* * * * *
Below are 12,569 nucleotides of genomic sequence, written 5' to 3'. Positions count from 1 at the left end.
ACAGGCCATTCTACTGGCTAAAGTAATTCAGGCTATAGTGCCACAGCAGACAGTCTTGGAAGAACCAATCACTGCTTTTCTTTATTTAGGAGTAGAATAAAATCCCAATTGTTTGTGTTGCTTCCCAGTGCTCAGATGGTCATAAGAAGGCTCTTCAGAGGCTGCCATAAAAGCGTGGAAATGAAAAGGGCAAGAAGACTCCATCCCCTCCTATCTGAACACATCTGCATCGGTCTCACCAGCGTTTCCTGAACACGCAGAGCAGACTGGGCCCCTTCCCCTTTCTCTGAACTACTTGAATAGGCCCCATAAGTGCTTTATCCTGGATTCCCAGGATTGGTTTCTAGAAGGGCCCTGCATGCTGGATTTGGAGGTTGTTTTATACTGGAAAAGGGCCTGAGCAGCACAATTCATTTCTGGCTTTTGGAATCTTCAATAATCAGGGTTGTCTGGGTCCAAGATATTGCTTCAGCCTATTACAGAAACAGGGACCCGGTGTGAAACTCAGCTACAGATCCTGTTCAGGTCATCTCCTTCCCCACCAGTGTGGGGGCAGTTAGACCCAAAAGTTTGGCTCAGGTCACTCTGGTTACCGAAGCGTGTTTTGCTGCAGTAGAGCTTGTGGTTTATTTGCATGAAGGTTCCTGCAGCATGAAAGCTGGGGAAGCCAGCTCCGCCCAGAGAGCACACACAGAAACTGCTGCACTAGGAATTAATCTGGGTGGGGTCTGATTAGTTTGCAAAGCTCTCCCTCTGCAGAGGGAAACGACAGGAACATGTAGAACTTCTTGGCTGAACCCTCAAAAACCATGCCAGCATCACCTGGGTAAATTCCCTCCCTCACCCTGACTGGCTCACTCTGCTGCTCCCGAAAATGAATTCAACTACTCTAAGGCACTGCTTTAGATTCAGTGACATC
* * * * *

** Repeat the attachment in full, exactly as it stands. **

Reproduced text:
Below are 12,569 nucleotides of genomic sequence, written 5' to 3'. Positions count from 1 at the left end.
ACAGGCCATTCTACTGGCTAAAGTAATTCAGGCTATAGTGCCACAGCAGACAGTCTTGGAAGAACCAATCACTGCTTTTCTTTATTTAGGAGTAGAATAAAATCCCAATTGTTTGTGTTGCTTCCCAGTGCTCAGATGGTCATAAGAAGGCTCTTCAGAGGCTGCCATAAAAGCGTGGAAATGAAAAGGGCAAGAAGACTCCATCCCCTCCTATCTGAACACATCTGCATCGGTCTCACCAGCGTTTCCTGAACACGCAGAGCAGACTGGGCCCCTTCCCCTTTCTCTGAACTACTTGAATAGGCCCCATAAGTGCTTTATCCTGGATTCCCAGGATTGGTTTCTAGAAGGGCCCTGCATGCTGGATTTGGAGGTTGTTTTATACTGGAAAAGGGCCTGAGCAGCACAATTCATTTCTGGCTTTTGGAATCTTCAATAATCAGGGTTGTCTGGGTCCAAGATATTGCTTCAGCCTATTACAGAAACAGGGACCCGGTGTGAAACTCAGCTACAGATCCTGTTCAGGTCATCTCCTTCCCCACCAGTGTGGGGGCAGTTAGACCCAAAAGTTTGGCTCAGGTCACTCTGGTTACCGAAGCGTGTTTTGCTGCAGTAGAGCTTGTGGTTTATTTGCATGAAGGTTCCTGCAGCATGAAAGCTGGGGAAGCCAGCTCCGCCCAGAGAGCACACACAGAAACTGCTGCACTAGGAATTAATCTGGGTGGGGTCTGATTAGTTTGCAAAGCTCTCCCTCTGCAGAGGGAAACGACAGGAACATGTAGAACTTCTTGGCTGAACCCTCAAAAACCATGCCAGCATCACCTGGGTAAATTCCCTCCCTCACCCTGACTGGCTCACTCTGCTGCTCCCGAAAATGAATTCAACTACTCTAAGGCACTGCTTTAGATTCAGTGACATC